Publication 7246

Martins I. P. & Cachapuz A. (1993) Making the invisible visible: A constructivist approach to the experimental teaching of energy changes in chemical systems. In: Proceedings of the Third International Seminar on Misconceptions and Educational Strategies in Science and Mathematics. Cornell University, Ithaca, 1–4 August 1993. Misconceptions Trust, Ithaca NY: **MISSING PAGES**. Fulltext at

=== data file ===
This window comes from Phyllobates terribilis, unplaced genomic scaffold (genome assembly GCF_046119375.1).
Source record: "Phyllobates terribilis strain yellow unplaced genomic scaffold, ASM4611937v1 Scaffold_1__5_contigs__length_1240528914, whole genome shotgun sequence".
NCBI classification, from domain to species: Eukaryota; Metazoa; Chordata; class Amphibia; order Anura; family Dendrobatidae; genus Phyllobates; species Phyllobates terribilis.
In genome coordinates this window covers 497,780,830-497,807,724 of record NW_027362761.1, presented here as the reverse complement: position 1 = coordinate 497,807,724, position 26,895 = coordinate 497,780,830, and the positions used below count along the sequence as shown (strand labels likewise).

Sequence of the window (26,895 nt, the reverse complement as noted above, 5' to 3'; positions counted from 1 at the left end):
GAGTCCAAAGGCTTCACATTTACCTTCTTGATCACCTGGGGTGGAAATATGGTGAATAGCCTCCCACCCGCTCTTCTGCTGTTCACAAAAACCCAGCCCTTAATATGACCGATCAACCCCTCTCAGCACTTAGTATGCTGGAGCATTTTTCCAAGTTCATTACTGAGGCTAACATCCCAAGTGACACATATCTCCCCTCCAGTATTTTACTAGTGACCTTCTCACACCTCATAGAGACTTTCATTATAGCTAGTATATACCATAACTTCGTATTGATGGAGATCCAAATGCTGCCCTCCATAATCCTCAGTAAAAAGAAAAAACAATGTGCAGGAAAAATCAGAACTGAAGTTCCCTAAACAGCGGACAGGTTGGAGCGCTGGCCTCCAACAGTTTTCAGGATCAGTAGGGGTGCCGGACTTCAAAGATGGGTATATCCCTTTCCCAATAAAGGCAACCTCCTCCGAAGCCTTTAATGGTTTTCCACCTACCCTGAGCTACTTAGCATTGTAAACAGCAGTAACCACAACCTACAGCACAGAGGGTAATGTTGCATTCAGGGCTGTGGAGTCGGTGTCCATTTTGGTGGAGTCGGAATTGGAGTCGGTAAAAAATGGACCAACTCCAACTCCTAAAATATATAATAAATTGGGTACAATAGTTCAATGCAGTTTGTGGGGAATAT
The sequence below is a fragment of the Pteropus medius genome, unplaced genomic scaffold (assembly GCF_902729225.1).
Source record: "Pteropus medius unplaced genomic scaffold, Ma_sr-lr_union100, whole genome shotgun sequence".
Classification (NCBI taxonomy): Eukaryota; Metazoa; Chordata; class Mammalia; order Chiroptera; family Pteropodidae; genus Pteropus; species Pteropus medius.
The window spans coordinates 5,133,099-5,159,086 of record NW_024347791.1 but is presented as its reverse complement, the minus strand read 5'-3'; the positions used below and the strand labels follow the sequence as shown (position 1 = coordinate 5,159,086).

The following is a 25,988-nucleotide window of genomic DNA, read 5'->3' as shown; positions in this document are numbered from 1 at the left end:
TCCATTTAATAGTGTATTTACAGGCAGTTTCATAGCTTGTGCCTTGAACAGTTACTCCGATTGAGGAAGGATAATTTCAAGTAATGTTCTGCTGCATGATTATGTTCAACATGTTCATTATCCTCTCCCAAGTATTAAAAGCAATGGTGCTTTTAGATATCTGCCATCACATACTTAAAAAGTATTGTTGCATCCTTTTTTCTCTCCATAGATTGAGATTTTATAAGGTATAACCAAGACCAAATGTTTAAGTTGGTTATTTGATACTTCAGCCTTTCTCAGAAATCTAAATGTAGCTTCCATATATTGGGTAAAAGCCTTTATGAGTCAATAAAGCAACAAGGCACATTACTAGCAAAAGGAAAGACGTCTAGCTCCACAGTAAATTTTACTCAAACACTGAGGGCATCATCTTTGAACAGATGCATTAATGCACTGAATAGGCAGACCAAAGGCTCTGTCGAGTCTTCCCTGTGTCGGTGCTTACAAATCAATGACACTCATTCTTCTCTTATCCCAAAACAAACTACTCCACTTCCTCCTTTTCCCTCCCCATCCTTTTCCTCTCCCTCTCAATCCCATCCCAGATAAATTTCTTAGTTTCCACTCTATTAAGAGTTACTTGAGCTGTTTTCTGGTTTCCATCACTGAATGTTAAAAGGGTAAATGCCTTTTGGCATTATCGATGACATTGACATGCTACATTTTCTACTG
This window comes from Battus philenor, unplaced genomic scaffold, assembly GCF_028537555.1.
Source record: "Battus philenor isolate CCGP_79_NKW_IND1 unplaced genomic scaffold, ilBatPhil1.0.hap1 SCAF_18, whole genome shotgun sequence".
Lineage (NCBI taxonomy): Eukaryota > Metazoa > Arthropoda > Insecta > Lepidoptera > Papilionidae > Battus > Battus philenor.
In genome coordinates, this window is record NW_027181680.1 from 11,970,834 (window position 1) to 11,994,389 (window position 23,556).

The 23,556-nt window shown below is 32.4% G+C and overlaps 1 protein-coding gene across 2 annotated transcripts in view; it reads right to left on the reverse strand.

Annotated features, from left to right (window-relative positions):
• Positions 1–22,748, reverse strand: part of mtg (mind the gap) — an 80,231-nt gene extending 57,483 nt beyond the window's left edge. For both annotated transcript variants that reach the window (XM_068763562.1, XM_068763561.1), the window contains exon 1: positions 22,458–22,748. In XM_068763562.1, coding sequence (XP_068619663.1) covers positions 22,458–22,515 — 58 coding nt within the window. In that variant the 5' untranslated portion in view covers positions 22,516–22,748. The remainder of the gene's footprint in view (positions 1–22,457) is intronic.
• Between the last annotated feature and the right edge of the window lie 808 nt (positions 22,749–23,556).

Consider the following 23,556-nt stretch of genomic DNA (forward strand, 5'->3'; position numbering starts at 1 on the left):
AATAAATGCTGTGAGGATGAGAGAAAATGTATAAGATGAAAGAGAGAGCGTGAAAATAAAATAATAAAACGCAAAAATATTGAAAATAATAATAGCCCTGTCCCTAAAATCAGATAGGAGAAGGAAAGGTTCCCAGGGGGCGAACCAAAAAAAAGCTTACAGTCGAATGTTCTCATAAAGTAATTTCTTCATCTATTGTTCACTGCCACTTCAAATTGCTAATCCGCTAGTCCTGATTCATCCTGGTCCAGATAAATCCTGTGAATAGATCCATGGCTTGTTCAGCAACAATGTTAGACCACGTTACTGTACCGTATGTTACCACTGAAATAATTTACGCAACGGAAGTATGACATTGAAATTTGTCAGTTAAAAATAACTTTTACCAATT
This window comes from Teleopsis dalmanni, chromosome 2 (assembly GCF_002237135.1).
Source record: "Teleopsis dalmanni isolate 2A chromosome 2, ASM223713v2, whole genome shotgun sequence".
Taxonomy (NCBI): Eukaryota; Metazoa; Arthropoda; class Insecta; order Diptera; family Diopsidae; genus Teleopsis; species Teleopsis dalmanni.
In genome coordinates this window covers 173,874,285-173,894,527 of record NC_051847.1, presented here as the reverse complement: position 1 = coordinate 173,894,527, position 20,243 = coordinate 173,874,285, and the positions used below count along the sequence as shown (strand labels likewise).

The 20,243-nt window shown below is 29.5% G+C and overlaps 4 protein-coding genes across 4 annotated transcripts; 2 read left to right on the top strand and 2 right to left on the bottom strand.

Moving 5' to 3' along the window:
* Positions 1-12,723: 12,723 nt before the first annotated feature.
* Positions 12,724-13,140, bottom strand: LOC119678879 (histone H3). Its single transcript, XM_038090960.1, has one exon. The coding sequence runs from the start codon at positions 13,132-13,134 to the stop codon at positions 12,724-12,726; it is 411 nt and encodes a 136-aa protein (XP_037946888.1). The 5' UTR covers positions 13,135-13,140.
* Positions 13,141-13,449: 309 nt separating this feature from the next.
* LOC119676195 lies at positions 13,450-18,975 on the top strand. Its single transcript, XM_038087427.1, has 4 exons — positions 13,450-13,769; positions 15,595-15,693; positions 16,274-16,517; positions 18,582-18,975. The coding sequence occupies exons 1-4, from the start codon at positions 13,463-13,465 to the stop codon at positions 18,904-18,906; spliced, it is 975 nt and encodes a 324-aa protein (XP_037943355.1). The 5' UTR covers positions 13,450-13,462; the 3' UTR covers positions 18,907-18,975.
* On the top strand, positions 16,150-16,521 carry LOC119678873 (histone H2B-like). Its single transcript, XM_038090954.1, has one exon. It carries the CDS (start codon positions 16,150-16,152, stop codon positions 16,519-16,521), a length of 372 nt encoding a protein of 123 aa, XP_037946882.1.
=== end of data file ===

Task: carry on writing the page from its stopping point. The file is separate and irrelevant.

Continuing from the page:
The subject “energy of chemical reactions” has been referred/reported as a theme in which the students demonstrate several difficulties of an adequate understanding (Johnstone, 1980; Finley, Stewart and Yarroch, 1982; Granville, 1985; Lawrenz, 1987; Shaibu, 1988). Some alternative conceptions in this area have been identified and are discribed (Cachapuz and Martins, 1987; Martins, 1989). For example, high school students may think that in some chemical reactions one of the reactants may play a more important role than the other(s), the so called “principal reactant” (PR) (Cachapuz and Martins, 1988). The idea of “principal reactant” is probably a specific case of a more general difficulty on the part of students in perceiving a chemical system in its entirety and it may be considered as a contemporary version of the duality between the sulphur and mercury principles used by 13th century Alchemists to explain natural phenomena. As referred by historians of science (Caron and Hutin, 1964) the sulphur principle would explain the active and warm properties of materials (hence the idea of “principal reactant”) whereas the mercury principle would explain passive and cold attributes.


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